On June 23rd, or St. John’s Night, bonfires were lit all over County Mayo. This night was also known as “The Bonfire Night”.
On that night the countryside twinkled with the bonfires’ lights.
Everyone joined in collecting things to put into the bonfires. Two weeks before-hand children collected old shoes, old mattresses, old furniture and rags, but also huge stacks of gorse, and unloaded them at the bonfire sites. Usually former cross-roads or old roads no longer in use were chosen as bonfire sites.
At home they used to eat boiled bread and milk with a few raisins added and gathered all together to light the fire at about 9pm.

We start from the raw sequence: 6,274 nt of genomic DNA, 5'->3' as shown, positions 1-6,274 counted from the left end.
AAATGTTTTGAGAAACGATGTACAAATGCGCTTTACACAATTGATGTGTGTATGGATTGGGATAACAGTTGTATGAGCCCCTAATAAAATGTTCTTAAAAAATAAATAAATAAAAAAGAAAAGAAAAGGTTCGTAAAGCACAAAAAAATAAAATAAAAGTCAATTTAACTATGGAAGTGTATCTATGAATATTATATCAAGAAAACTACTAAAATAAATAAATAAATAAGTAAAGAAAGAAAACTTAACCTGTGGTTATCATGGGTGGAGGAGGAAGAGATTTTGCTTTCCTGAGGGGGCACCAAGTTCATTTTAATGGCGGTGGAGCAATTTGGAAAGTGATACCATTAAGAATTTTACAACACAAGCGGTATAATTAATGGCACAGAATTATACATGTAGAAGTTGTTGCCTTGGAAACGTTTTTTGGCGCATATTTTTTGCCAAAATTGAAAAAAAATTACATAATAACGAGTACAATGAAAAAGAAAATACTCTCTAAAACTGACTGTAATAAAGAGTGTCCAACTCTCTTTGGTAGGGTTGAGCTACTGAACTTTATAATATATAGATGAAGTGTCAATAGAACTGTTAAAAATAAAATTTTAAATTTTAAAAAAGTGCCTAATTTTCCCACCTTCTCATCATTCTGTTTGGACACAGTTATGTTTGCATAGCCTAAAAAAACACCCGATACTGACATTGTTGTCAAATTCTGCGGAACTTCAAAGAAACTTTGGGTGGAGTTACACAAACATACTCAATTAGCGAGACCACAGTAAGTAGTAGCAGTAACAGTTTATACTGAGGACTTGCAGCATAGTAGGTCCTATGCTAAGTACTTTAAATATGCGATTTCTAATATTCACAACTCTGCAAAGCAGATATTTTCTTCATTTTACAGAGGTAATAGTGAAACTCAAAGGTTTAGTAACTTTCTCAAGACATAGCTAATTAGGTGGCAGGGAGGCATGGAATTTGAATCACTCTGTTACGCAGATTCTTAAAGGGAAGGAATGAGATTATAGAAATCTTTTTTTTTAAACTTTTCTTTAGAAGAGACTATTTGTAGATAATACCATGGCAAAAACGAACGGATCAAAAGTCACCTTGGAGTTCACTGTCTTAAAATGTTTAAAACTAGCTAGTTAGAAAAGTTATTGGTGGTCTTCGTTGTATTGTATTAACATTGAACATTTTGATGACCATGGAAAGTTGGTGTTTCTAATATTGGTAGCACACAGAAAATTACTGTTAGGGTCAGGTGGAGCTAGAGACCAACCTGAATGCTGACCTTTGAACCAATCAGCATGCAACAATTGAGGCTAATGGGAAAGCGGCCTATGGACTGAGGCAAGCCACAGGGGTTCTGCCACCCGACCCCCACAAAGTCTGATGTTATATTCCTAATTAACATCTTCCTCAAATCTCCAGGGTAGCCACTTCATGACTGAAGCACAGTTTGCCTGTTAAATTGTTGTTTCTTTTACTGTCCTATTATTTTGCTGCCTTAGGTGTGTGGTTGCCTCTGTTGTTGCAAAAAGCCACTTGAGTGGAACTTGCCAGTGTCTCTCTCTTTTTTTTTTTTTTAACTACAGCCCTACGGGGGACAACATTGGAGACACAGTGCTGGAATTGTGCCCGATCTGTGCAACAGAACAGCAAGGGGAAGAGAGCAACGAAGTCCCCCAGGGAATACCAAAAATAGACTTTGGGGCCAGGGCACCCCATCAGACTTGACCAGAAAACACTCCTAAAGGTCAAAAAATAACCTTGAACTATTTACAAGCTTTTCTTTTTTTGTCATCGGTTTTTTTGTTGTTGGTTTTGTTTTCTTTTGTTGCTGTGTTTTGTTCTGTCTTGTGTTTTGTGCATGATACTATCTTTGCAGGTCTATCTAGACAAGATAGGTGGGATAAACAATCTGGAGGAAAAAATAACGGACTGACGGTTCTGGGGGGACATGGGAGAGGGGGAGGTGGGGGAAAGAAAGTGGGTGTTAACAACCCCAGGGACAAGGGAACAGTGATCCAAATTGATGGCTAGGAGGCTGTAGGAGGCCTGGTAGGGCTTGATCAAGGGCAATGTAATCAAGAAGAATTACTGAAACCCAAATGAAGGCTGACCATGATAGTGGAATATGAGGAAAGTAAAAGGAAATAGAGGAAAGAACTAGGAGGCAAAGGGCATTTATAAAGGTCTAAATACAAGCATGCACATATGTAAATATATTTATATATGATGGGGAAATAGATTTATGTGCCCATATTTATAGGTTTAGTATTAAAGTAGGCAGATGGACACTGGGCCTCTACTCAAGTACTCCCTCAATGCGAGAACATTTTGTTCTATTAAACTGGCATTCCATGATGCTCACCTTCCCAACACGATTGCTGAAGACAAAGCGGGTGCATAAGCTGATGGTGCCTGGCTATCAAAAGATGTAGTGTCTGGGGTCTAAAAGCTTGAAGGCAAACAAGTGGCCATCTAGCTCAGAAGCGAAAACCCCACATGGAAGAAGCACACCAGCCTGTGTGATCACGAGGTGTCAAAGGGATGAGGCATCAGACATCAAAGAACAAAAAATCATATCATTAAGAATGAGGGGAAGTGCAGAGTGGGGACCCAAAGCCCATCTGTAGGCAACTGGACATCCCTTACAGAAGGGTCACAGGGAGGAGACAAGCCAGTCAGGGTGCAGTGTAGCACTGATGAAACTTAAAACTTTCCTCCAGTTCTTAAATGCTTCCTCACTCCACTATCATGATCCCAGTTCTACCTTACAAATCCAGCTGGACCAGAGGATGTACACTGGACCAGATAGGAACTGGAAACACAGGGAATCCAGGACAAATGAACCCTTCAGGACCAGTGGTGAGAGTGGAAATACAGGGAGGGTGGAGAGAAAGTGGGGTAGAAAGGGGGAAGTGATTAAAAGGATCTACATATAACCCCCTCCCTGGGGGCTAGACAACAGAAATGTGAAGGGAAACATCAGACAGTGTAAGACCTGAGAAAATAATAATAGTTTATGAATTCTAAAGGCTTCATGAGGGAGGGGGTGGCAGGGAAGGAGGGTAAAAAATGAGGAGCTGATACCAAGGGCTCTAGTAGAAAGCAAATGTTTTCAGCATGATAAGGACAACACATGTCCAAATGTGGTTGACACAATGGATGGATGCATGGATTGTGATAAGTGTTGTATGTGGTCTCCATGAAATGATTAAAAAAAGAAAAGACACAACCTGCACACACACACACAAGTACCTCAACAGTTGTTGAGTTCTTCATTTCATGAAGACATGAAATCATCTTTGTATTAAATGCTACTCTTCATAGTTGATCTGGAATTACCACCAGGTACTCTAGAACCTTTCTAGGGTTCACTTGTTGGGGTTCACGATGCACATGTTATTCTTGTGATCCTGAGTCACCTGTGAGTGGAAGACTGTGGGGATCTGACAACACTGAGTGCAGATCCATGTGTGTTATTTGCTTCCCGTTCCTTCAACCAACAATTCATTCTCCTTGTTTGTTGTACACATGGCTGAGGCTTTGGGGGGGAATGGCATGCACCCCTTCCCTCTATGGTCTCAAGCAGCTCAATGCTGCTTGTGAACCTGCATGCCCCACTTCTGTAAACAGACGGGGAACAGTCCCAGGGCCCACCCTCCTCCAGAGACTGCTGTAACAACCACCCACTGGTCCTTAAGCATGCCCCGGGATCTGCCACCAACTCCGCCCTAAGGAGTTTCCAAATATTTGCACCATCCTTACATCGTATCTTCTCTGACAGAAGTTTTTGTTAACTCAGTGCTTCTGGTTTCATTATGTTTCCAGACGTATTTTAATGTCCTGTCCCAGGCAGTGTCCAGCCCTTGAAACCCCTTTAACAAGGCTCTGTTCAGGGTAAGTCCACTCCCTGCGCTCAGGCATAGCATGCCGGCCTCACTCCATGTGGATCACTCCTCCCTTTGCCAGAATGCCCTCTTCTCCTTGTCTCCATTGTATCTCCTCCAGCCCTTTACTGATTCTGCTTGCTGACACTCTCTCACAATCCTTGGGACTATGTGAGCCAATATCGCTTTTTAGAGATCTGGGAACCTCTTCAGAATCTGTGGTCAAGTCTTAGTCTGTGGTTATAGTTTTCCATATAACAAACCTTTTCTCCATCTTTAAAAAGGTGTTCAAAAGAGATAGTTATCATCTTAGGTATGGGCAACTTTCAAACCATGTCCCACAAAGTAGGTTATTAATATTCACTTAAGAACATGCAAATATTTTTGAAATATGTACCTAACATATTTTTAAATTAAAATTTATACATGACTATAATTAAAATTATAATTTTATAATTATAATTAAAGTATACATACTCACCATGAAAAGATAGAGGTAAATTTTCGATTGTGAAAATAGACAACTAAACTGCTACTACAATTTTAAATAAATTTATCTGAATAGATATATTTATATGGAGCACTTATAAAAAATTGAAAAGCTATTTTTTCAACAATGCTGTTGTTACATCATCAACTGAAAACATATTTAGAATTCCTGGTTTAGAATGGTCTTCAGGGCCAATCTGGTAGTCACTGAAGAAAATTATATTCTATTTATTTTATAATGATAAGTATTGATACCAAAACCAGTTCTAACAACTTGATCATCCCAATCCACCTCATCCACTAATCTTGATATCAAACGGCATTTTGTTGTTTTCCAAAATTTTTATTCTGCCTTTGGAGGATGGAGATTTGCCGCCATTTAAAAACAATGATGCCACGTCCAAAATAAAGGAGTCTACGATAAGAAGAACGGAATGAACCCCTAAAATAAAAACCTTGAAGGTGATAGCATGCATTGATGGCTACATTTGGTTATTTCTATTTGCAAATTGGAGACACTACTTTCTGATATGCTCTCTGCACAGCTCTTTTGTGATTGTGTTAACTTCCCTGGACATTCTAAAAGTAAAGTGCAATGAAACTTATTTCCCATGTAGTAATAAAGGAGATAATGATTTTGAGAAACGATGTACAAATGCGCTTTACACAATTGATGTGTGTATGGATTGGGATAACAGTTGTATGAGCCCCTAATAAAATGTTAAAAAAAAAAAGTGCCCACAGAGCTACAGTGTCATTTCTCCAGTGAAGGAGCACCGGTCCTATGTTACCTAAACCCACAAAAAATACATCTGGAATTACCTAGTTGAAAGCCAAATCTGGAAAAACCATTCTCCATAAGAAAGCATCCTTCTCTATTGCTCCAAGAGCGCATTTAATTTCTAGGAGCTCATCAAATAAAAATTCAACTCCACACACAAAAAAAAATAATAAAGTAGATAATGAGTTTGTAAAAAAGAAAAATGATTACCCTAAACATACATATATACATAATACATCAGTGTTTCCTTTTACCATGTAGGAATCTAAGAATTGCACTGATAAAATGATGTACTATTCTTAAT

The fire was kept well stoked until dawn. Prayers were also recited to commemorate St John’s birth. Bonfire night was an exciting event for every community; people danced, sang and played music and sausages were cooked on open fire and passed around to everyone.
Red coals were spread over the potato and crop fields for protection from disease and one piece of coal was brought at home and put into the kitchen fireplace.
Farmers made their cattle run through the fire to ensure fertility. It is said this old custom came from a pagan ritual and associated to sacrificial fires offered to gods.
On Achill Island people used to scorch a medical herb, called bugoir, in the bonfire on that night, dried and kept it as a cure for many ailments.
In Mayo, nowadays bonfires are still lit up in the countryside on St. John’s Night.